Démystifions le WebRTC ou la découverte de “Odigo Visual Support”

Demystifying Web-RTC or re-Discovering AudioVisual Communication in the Browser

Prelude: 2016’s been hectic and full of learning. So much, so i think, that i have decided to try the following “blogging approach”. It isn’t about finding topics to write about. It’s about writing, period. What if instead of waiting to have a fully written blog article one could share its core structure? Could readers contribute and writers of course come back to it at any time? Here’s how this experiment could look like [#draftBlogging]:

Once upon a time… WebRTC

Since when have we been talking about this?



(1) What’s Web-RTC?

– Wikipedia

In May 2011, Google released an open source project for browser-based real-time communication known as WebRTC. This has been followed by ongoing work to standardise the relevant protocols in the IETF and browser APIs in the W3C.

WebRTC (Web Real-Time Communication) supports browser-to-browser applications for voice calling, video chat, and P2P file sharing without the need of either internal or external plugins.

– WebRTC.org

WebRTC is a free, open project that provides browsers and mobile applications with Real-Time Communications (RTC) capabilities via simple APIs. The WebRTC components have been optimized to best serve this purpose.

[WebRTC.org’s] mission: To enable rich, high-quality RTC applications to be developed for the browser, mobile platforms, and IoT devices, and allow them all to communicate via a common set of protocols.

The WebRTC initiative is a project supported by Google, Mozilla and Opera, amongst others. This page is maintained by the Google Chrome team.

– Personally

WebRTC, the term, has been widely used and abused. You may hear somewhat the following: “WebRTC allows video communication in across browsers and and mobile devices without the need of additional software/plugins”. Although this is somewhat true in a handful of limited scenarios: it is NOT and cannot be a “universal statement” [at least for now]. Companies that want to leverage webRTC for professional purposes face a number of challenges that i will cover today [hopefully] from a technico-functional [geeky driven] POV. I actually discover all of this the hard way, but this, is a story for another blog post.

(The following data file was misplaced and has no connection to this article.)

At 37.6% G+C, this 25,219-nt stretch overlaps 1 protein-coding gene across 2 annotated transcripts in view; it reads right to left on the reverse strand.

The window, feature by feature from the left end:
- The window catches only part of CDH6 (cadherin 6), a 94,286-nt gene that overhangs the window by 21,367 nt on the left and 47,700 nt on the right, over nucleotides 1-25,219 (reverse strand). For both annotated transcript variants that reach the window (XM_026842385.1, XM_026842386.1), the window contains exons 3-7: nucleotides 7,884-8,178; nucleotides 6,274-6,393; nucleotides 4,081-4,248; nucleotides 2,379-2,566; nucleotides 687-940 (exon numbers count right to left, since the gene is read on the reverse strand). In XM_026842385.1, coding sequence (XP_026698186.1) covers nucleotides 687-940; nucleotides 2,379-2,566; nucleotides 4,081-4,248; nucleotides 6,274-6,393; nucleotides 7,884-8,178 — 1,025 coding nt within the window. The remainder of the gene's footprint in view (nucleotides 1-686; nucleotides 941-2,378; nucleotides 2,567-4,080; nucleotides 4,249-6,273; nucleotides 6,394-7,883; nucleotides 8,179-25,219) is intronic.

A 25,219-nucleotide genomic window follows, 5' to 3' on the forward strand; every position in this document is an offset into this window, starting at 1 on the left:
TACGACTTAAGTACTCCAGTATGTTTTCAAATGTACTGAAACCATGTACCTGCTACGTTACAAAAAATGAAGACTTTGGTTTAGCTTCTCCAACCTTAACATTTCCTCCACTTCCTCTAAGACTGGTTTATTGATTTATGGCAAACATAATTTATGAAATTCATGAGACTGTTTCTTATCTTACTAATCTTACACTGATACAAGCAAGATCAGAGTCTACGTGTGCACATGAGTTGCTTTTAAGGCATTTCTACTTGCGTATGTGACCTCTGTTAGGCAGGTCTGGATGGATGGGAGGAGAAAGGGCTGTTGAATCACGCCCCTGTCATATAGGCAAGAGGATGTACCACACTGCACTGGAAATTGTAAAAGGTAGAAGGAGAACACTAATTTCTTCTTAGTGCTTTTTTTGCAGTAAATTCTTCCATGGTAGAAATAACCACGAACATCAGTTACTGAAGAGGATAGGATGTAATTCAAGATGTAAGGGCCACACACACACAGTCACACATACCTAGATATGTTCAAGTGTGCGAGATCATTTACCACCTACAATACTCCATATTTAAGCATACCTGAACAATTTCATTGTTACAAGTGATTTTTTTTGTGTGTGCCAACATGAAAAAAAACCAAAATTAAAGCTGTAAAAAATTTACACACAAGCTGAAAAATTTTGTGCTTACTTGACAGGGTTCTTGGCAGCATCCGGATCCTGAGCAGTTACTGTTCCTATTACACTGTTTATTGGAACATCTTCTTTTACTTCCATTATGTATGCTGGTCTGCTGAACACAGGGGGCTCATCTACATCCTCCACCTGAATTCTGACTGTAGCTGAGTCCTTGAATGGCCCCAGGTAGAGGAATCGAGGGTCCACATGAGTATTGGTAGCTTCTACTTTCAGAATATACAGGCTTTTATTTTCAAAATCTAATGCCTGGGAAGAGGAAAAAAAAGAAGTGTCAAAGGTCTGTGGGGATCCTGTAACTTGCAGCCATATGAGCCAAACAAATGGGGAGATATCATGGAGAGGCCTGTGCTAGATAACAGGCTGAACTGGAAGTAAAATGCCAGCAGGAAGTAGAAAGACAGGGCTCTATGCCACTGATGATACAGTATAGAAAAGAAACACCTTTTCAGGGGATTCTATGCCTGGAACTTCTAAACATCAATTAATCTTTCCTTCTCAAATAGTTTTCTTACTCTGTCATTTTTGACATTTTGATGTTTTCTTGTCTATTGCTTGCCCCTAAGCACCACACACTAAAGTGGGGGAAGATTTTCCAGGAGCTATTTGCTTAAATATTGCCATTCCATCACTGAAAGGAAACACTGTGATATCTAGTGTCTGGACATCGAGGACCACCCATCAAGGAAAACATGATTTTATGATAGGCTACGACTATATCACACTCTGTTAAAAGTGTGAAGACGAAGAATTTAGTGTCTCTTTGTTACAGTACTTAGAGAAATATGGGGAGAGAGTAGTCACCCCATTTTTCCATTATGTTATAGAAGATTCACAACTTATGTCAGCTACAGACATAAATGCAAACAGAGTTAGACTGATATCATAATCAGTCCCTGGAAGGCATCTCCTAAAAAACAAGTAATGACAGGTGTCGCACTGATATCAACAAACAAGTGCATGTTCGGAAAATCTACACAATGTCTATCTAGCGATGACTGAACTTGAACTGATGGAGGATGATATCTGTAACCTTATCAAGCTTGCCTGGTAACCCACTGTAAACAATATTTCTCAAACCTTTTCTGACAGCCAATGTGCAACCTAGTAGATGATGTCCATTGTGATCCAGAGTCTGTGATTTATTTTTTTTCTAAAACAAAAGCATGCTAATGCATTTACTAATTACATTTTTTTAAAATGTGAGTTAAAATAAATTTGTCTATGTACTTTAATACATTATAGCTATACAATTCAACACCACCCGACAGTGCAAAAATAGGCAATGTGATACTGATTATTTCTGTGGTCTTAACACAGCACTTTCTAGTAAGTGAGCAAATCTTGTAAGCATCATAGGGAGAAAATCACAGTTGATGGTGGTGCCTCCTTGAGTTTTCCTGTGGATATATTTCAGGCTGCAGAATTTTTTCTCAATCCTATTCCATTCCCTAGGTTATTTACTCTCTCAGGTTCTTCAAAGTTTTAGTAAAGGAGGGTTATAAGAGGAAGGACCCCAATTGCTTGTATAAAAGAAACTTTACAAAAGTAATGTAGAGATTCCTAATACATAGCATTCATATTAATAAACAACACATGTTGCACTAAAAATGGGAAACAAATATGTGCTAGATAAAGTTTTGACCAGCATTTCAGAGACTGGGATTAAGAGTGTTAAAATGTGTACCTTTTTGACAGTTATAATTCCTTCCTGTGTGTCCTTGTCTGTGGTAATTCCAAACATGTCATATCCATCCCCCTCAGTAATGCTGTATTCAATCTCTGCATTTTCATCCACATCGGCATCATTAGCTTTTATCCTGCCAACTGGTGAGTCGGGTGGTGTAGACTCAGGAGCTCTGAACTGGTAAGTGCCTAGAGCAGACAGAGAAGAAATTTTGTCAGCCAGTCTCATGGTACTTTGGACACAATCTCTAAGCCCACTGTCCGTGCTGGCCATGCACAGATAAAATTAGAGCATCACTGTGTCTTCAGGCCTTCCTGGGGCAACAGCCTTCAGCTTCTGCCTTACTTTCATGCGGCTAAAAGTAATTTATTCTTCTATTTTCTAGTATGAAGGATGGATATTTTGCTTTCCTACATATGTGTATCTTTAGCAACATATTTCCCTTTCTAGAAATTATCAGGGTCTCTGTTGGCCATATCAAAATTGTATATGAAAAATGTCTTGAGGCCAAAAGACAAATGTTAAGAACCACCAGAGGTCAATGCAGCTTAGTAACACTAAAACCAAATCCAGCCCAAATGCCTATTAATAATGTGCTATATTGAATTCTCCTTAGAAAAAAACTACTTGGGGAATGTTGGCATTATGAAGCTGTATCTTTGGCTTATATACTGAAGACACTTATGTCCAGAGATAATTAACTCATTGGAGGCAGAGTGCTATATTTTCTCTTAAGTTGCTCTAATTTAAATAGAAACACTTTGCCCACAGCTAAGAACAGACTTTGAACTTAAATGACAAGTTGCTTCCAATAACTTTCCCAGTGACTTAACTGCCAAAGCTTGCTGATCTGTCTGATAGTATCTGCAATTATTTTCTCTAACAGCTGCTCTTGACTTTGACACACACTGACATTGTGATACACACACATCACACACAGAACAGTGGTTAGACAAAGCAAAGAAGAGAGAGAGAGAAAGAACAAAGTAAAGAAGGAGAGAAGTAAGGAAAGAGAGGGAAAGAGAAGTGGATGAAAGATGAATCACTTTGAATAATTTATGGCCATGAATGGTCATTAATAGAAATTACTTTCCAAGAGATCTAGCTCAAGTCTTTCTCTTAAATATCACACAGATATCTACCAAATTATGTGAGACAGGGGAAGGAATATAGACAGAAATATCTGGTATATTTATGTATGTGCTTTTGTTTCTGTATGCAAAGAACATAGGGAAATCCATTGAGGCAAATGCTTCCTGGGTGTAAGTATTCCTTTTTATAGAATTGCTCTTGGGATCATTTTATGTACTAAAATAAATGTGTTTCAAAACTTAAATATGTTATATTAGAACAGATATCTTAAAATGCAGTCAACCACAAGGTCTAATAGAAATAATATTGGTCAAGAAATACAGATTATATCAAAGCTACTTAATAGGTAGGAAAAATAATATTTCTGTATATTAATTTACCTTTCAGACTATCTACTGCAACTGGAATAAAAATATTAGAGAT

(2) Where is it limited? or What challenges is it facing?

(2.a) WebRTC: browsers supported


In which cases can WebRTC by leveraged?
In which cases can WebRTC by leveraged?

Did you know? Apple has forbidden google to “embark” WebRTC into its iOS Chrome App: so there you have it. In iOS it won’t work if you don’t develop your own App [integrating WebRTC SDK].

(2.c) Business Case underlining limitation:

  • Customer side: using all browsers
    • As a company you must provide the same experience across browsers and devices. Currently NOT possible if ONLY leveraing WebRTC.
  • Company side: using mostly IE
    • Specially in the contact-center or call center world, what i’ve seen mostly is the use of IE: webRTC NOT compliant.
    • Although this is changing quickly specially among growing companies from SMBs to Enterprises.
    • If the “good old” titanics are still using IE, then you won’t be able to leverage WebRTC alone on the “agent” side of things, even if, the end-client may be able to contact via a fully compliant webRTC browser.
  • Signalisation layer vs. Media Layer
    • Huh? Yes, Signalisation. We’ll get there. Let’s first note that in “raw”, WebRTC is P2P.
    • By default the WebRTC protocol only provides the “media layer”: this sounds good enough. True, we need the media to fully achieve a audio & video [both media] communication. “Jusqu’ici tout va bien”.
    • But, what if, as a business, you want provision your users, know when Carlos (point A) calls Pablo (point B), and because of these info actually monitor these interactions in RT and at “posteriori”?
    • Well, if you are a company that needs this, you need to develop this capability yourself: this is the “signalisation layer”.
    • By default a “signalisation layer” is NOT part of the WebRTC protocol.
WebRTC: Media vs Signalisation Layers
WebRTC: Media vs Signalisation Layers

(3) How can these challenges be addressed?

  1. Code: Develop Signalisation layer on top of Web RTC
  2. Code more: Develop Plugin, Extension, SDK for Browsers & Mobile(s) that do Not Support Web RTC
  3. Deploy Infra: Develop Global Cloud: allows you to go beyond P2P and enable security to business standard levels.
How to offer universal & homogenous experiences across devices & browsers?
How to offer universal & homogenous experiences across devices & browsers?

(4) AudioVisual Communication within the browser: Why is it relevant for businesses?

Démystifions le WebRTC ou la découverte de “Odigo Visual Support”
Démystifions le WebRTC ou la découverte de “Odigo Visual Support”

This point (4) almost deserves its own blog post. Don’t you think? I do 😉

Stay tune for Screencasts underlining the following use cases and let’s wrap up.

  1. Insurance Use Case
  2. Bank Use Case
  3. Field Service Use Case
  4. Tele Medicine Use Case
  5. Retail/DIY Use Case

In a nutshell: …

7 Challenges brought forward by WebRTC alone?
7 Challenges brought forward by WebRTC alone?

Thank you.



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